The Lincoln Plawg - the blog with footnotes
Saturday, February 05, 2005
JFK's astonishing admission
Reading the latest analysis of Bush and the media - this from Jack Shafer - I'm prompted to go back to the April 12 1961 presser I mentioned yesterday in discussing pre-Bay of Pigs news coverage, for a (totally unscientific) compare-and-contrast.
On Cuba, he carefully cuts out the cardboard so that what he doesn't say is a silhouette of an invasion by anti-Castro Cubans with US support .
Nothing startling until you get down to the question at para 13:
Mr. President...[t]he Communists seem to be putting us on the defensive on a number of fronts--now, again, in space. Wars aside, do you think that there is a danger that their system is going to prove more durable than ours?
That's like asking Bush whether Al Qaeda have a chance of beating the US. But Kennedy (according to the transcript) plays it straight in a 330 word answer, which concludes:
My feeling is that we are more durable in the long run. These dictatorships enjoy many short-range advantages, as we saw in the thirties. But in the long run I think our system suits the qualities and aspirations of people that desire to be their own masters. I think our system suits better. Our job is to maintain our strength until our great qualities can be brought more effectively to bear. But during the meantime, it is going to require a united effort.
The President of the United States is looking forward to his team winning deep into extra innings.
My guess is - this is not something I've ever studied - that an integral component of Cold War ideology in both the Eisenhower/Dulles massive retaliation and the Kennedy/McNamara flexible response versions was that the USSR was an enemy well-matched with the US in the scope of its interests, ambitions and resources - and in the durability of its institutions. Manicheism really only worked with a symmetrical opponent.
(The need in Bush's post-9/11 strategy to boost bin Laden and his organisation is analogous. Kinda.)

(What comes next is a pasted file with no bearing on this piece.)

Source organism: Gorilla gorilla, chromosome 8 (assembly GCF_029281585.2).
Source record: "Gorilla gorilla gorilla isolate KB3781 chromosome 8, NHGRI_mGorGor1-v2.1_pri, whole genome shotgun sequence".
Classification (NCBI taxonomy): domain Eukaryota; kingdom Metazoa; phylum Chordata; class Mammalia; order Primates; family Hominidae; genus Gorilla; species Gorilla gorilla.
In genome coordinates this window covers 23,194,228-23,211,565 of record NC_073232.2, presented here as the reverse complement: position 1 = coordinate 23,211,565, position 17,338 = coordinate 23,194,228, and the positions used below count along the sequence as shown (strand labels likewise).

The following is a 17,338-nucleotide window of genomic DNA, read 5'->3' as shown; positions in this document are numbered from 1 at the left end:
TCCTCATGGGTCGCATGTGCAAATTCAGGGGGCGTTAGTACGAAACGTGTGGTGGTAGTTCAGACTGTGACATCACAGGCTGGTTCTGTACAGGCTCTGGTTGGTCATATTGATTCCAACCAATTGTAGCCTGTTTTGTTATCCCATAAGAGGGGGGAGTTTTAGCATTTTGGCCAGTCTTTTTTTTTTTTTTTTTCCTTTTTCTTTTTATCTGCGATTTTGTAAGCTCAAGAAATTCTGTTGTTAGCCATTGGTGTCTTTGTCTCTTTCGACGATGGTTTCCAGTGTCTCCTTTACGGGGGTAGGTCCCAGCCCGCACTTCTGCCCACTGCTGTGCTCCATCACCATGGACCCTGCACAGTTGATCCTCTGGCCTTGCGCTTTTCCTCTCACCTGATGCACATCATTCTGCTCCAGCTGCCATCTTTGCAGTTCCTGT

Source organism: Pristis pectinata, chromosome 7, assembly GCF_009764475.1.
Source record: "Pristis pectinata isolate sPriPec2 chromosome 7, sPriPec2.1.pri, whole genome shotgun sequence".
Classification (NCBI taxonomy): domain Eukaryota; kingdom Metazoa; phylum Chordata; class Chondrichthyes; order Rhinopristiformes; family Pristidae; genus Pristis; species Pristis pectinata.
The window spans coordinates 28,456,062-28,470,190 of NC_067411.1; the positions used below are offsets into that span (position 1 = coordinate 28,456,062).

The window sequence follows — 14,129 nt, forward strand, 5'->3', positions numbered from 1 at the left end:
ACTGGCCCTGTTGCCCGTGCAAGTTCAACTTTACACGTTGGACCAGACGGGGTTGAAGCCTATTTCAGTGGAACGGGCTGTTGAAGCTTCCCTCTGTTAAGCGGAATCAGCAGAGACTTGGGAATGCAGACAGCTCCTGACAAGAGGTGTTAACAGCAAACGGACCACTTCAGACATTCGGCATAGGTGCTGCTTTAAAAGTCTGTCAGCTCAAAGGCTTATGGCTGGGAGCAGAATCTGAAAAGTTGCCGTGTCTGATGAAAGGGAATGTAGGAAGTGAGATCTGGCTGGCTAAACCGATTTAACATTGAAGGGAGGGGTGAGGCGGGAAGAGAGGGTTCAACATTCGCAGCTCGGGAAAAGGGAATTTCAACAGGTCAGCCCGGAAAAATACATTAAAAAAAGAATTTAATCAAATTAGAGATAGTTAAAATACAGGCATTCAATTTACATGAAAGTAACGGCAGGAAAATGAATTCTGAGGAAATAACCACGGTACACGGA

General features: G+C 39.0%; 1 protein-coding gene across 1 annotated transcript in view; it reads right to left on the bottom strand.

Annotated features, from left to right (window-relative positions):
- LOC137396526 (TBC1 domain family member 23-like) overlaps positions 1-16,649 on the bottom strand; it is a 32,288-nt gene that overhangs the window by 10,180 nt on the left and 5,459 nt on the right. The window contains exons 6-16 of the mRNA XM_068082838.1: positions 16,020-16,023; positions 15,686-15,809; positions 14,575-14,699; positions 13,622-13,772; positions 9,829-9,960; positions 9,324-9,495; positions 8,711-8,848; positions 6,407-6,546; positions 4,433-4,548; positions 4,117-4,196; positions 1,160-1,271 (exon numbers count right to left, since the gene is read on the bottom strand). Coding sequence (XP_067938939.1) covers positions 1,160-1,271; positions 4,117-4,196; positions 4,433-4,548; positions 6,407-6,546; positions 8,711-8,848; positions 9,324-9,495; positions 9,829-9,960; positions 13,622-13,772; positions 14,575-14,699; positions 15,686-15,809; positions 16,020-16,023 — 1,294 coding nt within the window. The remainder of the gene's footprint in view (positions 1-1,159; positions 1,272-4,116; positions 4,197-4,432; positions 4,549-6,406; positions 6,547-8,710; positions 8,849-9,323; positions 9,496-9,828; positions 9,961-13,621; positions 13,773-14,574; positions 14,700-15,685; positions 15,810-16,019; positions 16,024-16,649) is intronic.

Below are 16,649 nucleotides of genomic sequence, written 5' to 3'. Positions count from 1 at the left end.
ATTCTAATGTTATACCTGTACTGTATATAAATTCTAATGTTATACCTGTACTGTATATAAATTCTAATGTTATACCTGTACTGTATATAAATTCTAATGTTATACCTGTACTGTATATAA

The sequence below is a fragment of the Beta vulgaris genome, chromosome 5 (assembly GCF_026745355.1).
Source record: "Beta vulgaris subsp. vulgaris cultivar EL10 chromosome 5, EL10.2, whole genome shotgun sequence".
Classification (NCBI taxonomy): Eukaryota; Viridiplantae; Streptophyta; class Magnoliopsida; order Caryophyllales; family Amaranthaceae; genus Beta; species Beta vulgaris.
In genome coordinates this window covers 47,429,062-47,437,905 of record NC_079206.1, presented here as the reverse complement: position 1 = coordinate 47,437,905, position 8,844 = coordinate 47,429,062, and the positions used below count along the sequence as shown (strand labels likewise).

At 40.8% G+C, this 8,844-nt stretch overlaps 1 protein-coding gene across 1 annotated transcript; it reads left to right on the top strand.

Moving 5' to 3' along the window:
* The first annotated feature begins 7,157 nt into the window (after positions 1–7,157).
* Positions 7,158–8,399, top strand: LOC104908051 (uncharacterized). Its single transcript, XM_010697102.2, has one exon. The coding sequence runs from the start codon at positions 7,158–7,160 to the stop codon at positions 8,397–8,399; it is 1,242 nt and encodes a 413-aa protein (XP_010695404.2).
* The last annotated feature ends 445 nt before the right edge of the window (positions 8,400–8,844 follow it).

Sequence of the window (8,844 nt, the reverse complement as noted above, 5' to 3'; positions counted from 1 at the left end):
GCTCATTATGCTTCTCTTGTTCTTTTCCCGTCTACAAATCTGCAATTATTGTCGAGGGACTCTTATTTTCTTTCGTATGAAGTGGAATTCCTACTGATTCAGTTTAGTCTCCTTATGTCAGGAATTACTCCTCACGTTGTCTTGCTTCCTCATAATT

Manicheism also excluded the tertium quid - the Cold War (in 1961, at least) was strictly a game for two players, which simplified things well beyond the point of egregious error - characterising Ho Chi Minh being the stock example round here.
JFK certainly seems generally smoother than Baby Bush  - but is his devotion to serving his policy and the ideology that drives it any the less? Is his respect for his interlocutors in the Press Corps - as evidence by the fullness and frankness of his answers - any greater?
For now, I'm sticking by the Null Hypothesis - no significant difference between the two in those respects.
The Public Papers of the President series - online from Hoover onwards  - is a useful resource for president/media relations, which I've rather neglected.
The FRUS volume Cuba 1961-62 is online but without a descriptive index - so you need to download the lot to see what there is there! Vince Ferraro has a Missiles Crisis page. (Both basic - but the URLs are to hand, so...)
On misconceptions of the strength of the USSR prevalent in the US during the Cold War right down to its collapse at the end of the 1980s, there is (was?) a polemic that I vaguely took cognizance of. One gets a flavour from CIA Assessments of the Soviet Union: The Record Versus the Charges, a long piece by Douglas MacEachin, former CIA Deputy Director for Intelligence.
Exaggerations of Soviet power - Kennedy's fake missile gap was one - were worth billions to the military-industrial complex over the years (Cato piece).
Which is not to say that pols deliberately hyped the Soviet threat to get campaign contributations from defence contractors on the strength of plans for new weapons programmes to meet said hyped threat. But you wouldn't be staggered to see evidence (I haven't) that this went on.
On the economic front, estimations of Soviet GNP growth are dicussed in a 1992 article (PDF); and some (what look like) fantasy numbers from a Marxist site.
free website counter